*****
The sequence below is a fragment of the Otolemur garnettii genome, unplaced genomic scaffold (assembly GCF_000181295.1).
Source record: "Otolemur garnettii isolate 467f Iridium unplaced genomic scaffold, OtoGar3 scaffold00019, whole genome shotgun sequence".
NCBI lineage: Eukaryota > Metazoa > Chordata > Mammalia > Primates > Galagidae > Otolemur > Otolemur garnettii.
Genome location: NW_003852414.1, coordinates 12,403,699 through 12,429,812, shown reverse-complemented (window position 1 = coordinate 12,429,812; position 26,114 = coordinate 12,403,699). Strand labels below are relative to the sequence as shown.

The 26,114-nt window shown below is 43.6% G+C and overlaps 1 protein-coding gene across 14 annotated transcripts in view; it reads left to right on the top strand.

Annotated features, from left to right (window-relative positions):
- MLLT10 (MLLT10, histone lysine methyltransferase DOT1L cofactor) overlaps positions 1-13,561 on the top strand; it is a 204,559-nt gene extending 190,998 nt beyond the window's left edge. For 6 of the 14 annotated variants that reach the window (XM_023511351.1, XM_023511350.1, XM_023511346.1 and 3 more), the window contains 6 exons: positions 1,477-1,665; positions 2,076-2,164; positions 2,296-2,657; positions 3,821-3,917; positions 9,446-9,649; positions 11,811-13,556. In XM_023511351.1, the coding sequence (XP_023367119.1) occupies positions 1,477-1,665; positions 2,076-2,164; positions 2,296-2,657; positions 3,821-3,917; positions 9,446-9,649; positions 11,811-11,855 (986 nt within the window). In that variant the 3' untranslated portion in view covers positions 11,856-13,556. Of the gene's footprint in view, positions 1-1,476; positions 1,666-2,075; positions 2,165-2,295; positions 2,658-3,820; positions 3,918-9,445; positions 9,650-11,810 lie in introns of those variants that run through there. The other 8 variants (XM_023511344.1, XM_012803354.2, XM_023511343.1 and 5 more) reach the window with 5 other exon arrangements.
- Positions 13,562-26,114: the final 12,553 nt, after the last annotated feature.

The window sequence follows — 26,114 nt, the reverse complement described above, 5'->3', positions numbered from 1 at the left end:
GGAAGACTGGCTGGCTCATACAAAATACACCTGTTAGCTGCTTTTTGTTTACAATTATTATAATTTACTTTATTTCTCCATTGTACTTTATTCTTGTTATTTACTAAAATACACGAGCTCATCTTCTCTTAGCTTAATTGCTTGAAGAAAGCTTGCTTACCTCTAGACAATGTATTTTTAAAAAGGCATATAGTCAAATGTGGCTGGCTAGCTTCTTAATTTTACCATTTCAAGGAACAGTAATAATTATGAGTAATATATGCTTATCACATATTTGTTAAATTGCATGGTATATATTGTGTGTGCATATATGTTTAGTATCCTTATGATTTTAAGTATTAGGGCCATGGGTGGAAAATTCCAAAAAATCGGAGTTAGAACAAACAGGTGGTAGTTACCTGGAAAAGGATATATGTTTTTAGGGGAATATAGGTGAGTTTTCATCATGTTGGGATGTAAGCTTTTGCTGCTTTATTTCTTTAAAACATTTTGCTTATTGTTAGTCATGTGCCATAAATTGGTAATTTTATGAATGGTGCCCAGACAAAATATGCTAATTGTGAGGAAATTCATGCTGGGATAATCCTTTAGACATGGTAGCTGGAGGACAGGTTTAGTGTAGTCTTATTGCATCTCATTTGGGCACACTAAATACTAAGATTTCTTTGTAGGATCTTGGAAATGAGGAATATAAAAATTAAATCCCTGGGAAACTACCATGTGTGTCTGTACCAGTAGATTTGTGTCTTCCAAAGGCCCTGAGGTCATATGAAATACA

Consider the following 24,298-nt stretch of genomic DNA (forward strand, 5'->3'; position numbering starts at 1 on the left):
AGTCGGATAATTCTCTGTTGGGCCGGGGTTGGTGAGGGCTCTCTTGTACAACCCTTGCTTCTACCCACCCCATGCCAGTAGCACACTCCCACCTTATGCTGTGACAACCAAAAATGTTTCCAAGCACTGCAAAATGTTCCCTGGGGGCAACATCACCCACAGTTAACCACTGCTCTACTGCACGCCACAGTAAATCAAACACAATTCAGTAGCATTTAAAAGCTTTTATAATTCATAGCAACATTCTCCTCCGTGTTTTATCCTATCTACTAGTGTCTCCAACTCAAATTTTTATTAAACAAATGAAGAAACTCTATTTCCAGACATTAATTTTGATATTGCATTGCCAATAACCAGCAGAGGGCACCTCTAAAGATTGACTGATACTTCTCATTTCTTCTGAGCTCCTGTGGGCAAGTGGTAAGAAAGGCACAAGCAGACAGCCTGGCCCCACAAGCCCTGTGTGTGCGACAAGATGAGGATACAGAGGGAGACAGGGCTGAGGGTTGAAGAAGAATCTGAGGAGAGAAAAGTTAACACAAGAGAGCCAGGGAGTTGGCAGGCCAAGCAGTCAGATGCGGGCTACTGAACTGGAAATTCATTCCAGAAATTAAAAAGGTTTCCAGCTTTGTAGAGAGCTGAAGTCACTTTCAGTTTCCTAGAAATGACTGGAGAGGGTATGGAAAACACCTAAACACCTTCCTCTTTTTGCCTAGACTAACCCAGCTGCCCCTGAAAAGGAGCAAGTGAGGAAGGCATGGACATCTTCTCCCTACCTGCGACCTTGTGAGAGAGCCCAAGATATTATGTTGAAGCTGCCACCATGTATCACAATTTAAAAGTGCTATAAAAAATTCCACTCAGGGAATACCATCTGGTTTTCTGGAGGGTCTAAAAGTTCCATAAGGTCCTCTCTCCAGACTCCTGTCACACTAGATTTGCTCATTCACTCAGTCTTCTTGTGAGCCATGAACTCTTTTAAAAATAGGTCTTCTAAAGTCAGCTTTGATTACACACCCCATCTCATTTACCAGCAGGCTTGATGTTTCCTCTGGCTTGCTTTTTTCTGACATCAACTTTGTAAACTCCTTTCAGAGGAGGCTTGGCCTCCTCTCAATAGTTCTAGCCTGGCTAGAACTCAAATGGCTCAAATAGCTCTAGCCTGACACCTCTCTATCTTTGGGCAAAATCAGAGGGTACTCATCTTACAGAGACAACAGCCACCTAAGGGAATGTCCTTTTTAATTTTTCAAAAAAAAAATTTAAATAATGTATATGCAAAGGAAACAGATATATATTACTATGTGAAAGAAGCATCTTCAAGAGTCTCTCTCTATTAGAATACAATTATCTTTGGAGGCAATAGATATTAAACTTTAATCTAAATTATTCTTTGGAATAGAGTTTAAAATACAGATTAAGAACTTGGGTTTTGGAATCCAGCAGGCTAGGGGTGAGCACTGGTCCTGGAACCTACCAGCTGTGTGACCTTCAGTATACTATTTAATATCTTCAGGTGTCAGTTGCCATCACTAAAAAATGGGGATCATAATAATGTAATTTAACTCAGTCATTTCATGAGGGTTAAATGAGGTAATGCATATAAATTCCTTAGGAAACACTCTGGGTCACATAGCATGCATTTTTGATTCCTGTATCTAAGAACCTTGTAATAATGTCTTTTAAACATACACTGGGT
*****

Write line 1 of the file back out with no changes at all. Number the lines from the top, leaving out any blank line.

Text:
The sequence below is a fragment of the Otolemur garnettii genome, unplaced genomic scaffold (assembly GCF_000181295.1).